In response to House Speaker Nancy Pelosi’s visit to Taiwan, China quickly condemned the trip and ambushed Taiwan with large-scale military exercises and ballistic missile tests, leading to a surge in tensions in the Taiwan Strait. Beijing’s ongoing pressure, justified by the typical political rhetoric of defending China’s “sovereignty and territorial integrity,” aims to intimidate both the government and people of Taiwan.
China’s provocative actions in the skies and waters surrounding Taiwan deserve in-depth attention. There is a high possibility that China is making this encroachment on Taiwan to establish a “new normal” across the strait and use military simulations to enhance its readiness to take the democratic island by force. Additionally, Beijing’s assertive moves are being utilized to bolster Chinese president Xi Jinping’s strong-man image and resolve on issues concerning China’s national interests. By launching military exercises to “quarantine” Taiwan’s sea and airspace, the Chinese Communist Party has sought to strengthen its political legitimacy and shape domestic perceptions about Xi’s willingness to safeguard China’s national sovereignty and national dignity. For Chinese leaders, ramping up political and military pressure on Taiwan helped showcase the Chinese People’s Liberation Army’s capability to project large-scale military activities abroad and, more importantly, China’s determination to achieve the great goal of unification. Politically, the resolute response serves Xi’s ambitions to secure a third term at a party leadership conclave in November.
To mitigate China’s intimidation and enhance its international engagement, Taiwan has long called for support from regional powers and like-minded partners. The Quad, a security alignment including the United States, Japan, Australia, and India, is well-suited to use its military capabilities, economic power, and growing reputation counter to balance China’s coercion. However, it remains uncertain whether the bloc would intervene to support Taiwan militarily in the event of a conflict in the Taiwan Strait. Contrary to the condemnations of China’s aggressive actions against Taiwan from India’s three fellow Quad members, New Delhi opted to maintain a “studied silence” amid international reactions to the Taiwan crisis.
The G7, a grouping of industrialized democracies, expressed its concern over China’s “threatening actions” and called on Beijing “not to unilaterally change the status quo by force in the region, and to resolve cross-Strait differences by peaceful means.” In addition, the European Commission spokesperson embraced a soft tone, saying that “we encourage a peaceful resolution” to solve the crisis and “tensions should be resolved through dialogue.” Despite remaining concerned about China’s assertiveness, the two blocs have intertwined economic ties with China and are unlikely to disrupt diplomatic and economic relations with the Asian giant. To put it simply, it remains unclear how far the G7 and the European Union would go to support Taiwan.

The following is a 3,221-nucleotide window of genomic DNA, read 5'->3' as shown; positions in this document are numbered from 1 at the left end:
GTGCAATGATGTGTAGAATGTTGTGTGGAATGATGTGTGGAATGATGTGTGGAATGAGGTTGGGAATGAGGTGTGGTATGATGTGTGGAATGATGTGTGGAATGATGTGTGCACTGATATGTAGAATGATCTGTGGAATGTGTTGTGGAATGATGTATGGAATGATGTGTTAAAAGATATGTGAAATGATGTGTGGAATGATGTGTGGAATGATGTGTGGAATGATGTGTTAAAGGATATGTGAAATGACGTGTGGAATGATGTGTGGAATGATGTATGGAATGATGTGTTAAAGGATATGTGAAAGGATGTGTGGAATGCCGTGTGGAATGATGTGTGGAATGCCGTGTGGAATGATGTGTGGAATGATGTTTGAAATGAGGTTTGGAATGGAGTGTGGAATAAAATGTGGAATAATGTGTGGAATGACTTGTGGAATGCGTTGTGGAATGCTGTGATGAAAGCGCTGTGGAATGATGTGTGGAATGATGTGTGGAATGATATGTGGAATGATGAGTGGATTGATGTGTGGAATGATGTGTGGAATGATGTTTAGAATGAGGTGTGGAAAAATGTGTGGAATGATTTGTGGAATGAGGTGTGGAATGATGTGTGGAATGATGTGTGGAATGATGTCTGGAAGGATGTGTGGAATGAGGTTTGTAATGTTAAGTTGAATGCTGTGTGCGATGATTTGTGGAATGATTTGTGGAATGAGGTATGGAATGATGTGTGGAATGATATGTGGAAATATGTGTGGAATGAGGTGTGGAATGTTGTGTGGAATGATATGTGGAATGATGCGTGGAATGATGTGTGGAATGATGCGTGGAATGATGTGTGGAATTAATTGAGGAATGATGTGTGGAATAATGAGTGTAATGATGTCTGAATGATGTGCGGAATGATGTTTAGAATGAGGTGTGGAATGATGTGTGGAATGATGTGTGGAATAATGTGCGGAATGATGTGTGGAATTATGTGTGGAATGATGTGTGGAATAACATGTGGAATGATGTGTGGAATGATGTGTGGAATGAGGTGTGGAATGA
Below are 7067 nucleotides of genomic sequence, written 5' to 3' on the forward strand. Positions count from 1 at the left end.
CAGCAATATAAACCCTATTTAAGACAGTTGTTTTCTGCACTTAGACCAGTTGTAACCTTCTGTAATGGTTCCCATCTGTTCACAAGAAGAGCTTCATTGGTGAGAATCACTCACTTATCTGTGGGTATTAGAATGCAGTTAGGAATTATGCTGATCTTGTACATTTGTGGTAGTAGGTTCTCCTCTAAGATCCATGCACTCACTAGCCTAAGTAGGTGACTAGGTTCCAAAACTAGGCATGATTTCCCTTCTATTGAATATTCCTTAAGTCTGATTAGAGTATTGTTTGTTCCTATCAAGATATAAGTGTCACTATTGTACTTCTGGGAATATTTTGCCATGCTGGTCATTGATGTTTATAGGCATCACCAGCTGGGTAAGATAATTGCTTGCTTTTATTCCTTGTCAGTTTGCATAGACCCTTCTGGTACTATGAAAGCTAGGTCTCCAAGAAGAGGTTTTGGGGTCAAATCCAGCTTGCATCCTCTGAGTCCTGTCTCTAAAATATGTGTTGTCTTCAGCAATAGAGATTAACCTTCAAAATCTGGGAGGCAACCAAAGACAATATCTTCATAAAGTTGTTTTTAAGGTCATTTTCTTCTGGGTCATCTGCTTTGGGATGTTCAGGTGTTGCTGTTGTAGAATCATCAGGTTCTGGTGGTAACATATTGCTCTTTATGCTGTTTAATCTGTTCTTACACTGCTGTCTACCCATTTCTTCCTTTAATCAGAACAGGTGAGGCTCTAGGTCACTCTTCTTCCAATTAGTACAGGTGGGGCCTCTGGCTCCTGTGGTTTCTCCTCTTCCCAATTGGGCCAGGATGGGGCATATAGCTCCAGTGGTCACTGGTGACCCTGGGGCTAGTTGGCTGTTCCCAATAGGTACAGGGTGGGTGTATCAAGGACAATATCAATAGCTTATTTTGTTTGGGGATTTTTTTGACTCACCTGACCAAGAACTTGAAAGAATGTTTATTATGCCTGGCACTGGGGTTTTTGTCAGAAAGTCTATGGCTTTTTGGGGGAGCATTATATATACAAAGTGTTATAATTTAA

In addition to political and military pressure, China also ratcheted up its economic pressure on the island with a series of trade sanctions covering fruit, fish, and sand. Moreover, China’s Taiwan Affairs Office even put two Taiwanese non-profit organizations—the Taiwan Foundation for Democracy (TFD) and the International Cooperation and Development Fund (ICDF), both of which are affiliated with Taiwan’s Ministry of Foreign Affairs—as well as some other firms, on its “secessionist” blacklist. Before Pelosi’s visit, China suspended the import of about 3,000 Taiwanese food products from more than 100 Taiwanese food brands, some of which were associated with “food manufacturers, pastry makers and dairy farms.”
China’s status as Taiwan’s most important export destination allows the great power to use trade as a weapon to coerce its relatively smaller and weaker neighbor. Beijing’s punitive countermeasures (and potentially more severe ones in the future) will undoubtedly have a negative impact on the island’s economy, which is still highly dependent on the mainland, even after the election of Taiwanese president Tsai Ing-wen in 2016. The fact is that China now accounts for 40 percent of Taiwan’s exports and 20 percent of its imports. Many Taiwan-based companies, including Taiwan Semiconductor Manufacturing Co., also operate in mainland China.